More:Learning from the past: Community commemorates 91st anniversary of George Hughes lynching

Commissioner Jeff Whitmire voiced his favor for the marker placement citing both the historic nature of the events of 1930 and the factual nature of what is being presented.

"The location is appropriate, absolutely," he said. "It happened on this very location. How could it not be?"

Whitmire noted the language in the approved proposal does not exonerate Hughes nor does it favor the mob. His only complaints was that it took so much time to pass something that should have been a routine item, much like the many other historic markers on the grounds.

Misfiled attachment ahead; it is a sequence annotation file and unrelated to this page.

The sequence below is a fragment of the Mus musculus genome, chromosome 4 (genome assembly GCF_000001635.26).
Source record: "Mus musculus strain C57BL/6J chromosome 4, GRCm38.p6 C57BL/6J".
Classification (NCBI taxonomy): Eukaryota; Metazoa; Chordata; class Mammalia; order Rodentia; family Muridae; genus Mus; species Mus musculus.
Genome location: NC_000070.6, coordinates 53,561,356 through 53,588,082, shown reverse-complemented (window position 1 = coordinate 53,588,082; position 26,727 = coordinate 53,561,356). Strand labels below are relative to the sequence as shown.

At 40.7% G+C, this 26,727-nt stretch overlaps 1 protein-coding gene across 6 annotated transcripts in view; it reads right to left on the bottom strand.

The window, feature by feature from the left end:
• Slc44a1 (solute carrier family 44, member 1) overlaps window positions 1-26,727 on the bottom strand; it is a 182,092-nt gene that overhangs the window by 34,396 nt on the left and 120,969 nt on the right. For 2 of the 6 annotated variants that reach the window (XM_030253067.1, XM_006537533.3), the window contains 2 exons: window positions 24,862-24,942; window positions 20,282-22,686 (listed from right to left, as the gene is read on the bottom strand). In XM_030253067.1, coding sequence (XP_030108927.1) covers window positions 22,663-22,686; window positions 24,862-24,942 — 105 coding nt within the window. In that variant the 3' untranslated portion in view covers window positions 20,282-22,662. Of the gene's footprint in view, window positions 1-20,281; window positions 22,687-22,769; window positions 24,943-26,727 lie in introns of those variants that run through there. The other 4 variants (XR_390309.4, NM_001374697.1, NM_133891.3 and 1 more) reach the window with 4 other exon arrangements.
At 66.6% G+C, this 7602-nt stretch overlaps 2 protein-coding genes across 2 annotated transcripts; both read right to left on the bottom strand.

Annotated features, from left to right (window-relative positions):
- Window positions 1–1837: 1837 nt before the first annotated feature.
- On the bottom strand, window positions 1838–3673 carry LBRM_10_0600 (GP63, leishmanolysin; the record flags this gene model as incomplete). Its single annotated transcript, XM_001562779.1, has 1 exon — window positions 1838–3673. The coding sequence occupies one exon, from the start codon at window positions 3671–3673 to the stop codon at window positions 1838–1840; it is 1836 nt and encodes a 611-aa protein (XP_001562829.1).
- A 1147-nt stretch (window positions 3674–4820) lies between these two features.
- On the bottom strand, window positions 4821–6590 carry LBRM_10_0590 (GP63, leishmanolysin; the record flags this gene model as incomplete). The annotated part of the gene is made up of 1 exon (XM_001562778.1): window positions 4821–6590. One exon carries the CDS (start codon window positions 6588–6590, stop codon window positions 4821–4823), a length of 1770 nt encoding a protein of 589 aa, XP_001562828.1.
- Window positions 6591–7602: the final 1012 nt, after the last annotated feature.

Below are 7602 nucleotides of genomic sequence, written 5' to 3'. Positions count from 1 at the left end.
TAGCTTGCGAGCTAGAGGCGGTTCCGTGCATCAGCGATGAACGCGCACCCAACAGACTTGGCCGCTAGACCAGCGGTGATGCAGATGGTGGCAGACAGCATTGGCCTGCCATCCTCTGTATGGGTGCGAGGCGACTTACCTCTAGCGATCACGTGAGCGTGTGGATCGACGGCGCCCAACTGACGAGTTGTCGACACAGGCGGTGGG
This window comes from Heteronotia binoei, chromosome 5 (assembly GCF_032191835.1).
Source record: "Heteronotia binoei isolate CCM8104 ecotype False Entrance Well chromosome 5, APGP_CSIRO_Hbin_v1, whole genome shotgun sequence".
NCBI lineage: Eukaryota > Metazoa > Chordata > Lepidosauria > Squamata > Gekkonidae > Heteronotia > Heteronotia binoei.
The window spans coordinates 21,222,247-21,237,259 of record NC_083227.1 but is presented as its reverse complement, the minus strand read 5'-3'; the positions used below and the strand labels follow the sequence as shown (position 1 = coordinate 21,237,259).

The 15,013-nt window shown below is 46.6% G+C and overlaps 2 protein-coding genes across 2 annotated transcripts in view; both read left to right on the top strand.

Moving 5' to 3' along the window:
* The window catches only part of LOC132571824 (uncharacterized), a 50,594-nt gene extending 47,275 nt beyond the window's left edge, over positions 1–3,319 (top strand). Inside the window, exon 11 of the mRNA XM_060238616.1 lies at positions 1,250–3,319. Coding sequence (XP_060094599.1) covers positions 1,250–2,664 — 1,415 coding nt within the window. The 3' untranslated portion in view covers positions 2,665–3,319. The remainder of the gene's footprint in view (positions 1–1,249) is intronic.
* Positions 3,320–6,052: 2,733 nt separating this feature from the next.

Crowds gathered outside the Grayson County Courthouse in May of 2021 in remembrance of George Hughes, a black farmhand who was lynched in 1930 in an act of mob justice. The event culminated in the destruction of the Grayson County Courthouse.

"This is not a memorial," he said. "It is not erecting something to glorify someone, something or some ideal. There is nothing to be proud of regarding the events of 1930."

More:Movement for state recognition of Sherman Riot of 1930 continues

The request did meet some pushback from some commissioners with both Lawrence and James voting in opposition.

"I just want everybody to know that I would never vote to do anything that I thought would harm Grayson County in any way ... but I believe the wording on this proposed plaque provokes divisiveness," Lawrence said.

When asked following the meeting to elaborate on the divisiveness he saw in the wording, Lawrence declined to comment.

James also voted against the placement, citing comments she previously made regarding her job to represent the majority of her constituents.